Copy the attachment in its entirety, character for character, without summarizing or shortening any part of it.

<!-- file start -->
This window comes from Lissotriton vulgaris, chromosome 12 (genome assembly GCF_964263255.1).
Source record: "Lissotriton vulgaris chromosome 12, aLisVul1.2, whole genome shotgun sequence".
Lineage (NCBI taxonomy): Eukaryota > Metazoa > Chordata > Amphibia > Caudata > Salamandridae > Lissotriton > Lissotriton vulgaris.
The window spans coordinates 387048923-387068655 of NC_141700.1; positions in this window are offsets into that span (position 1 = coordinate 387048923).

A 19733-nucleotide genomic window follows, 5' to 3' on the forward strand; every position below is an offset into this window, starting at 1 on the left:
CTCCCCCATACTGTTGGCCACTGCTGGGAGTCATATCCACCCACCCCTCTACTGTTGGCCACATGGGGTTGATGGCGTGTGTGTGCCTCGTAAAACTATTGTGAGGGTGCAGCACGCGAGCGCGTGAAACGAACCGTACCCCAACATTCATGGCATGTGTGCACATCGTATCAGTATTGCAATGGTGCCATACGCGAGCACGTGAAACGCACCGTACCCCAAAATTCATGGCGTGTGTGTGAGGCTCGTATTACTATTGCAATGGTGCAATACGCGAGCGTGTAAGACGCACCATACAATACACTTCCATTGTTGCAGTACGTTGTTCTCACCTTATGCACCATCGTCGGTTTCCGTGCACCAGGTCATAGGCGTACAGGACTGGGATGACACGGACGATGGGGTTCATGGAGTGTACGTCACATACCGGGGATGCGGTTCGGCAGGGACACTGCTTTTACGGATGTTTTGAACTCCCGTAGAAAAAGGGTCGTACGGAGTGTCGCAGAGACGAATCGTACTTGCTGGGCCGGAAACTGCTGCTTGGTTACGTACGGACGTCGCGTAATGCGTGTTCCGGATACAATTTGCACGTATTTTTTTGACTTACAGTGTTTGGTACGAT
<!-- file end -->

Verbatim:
This window comes from Lissotriton vulgaris, chromosome 12 (genome assembly GCF_964263255.1).
Source record: "Lissotriton vulgaris chromosome 12, aLisVul1.2, whole genome shotgun sequence".
Lineage (NCBI taxonomy): Eukaryota > Metazoa > Chordata > Amphibia > Caudata > Salamandridae > Lissotriton > Lissotriton vulgaris.
The window spans coordinates 387048923-387068655 of NC_141700.1; positions in this window are offsets into that span (position 1 = coordinate 387048923).

A 19733-nucleotide genomic window follows, 5' to 3' on the forward strand; every position below is an offset into this window, starting at 1 on the left:
CTCCCCCATACTGTTGGCCACTGCTGGGAGTCATATCCACCCACCCCTCTACTGTTGGCCACATGGGGTTGATGGCGTGTGTGTGCCTCGTAAAACTATTGTGAGGGTGCAGCACGCGAGCGCGTGAAACGAACCGTACCCCAACATTCATGGCATGTGTGCACATCGTATCAGTATTGCAATGGTGCCATACGCGAGCACGTGAAACGCACCGTACCCCAAAATTCATGGCGTGTGTGTGAGGCTCGTATTACTATTGCAATGGTGCAATACGCGAGCGTGTAAGACGCACCATACAATACACTTCCATTGTTGCAGTACGTTGTTCTCACCTTATGCACCATCGTCGGTTTCCGTGCACCAGGTCATAGGCGTACAGGACTGGGATGACACGGACGATGGGGTTCATGGAGTGTACGTCACATACCGGGGATGCGGTTCGGCAGGGACACTGCTTTTACGGATGTTTTGAACTCCCGTAGAAAAAGGGTCGTACGGAGTGTCGCAGAGACGAATCGTACTTGCTGGGCCGGAAACTGCTGCTTGGTTACGTACGGACGTCGCGTAATGCGTGTTCCGGATACAATTTGCACGTATTTTTTTGACTTACAGTGTTTGGTACGAT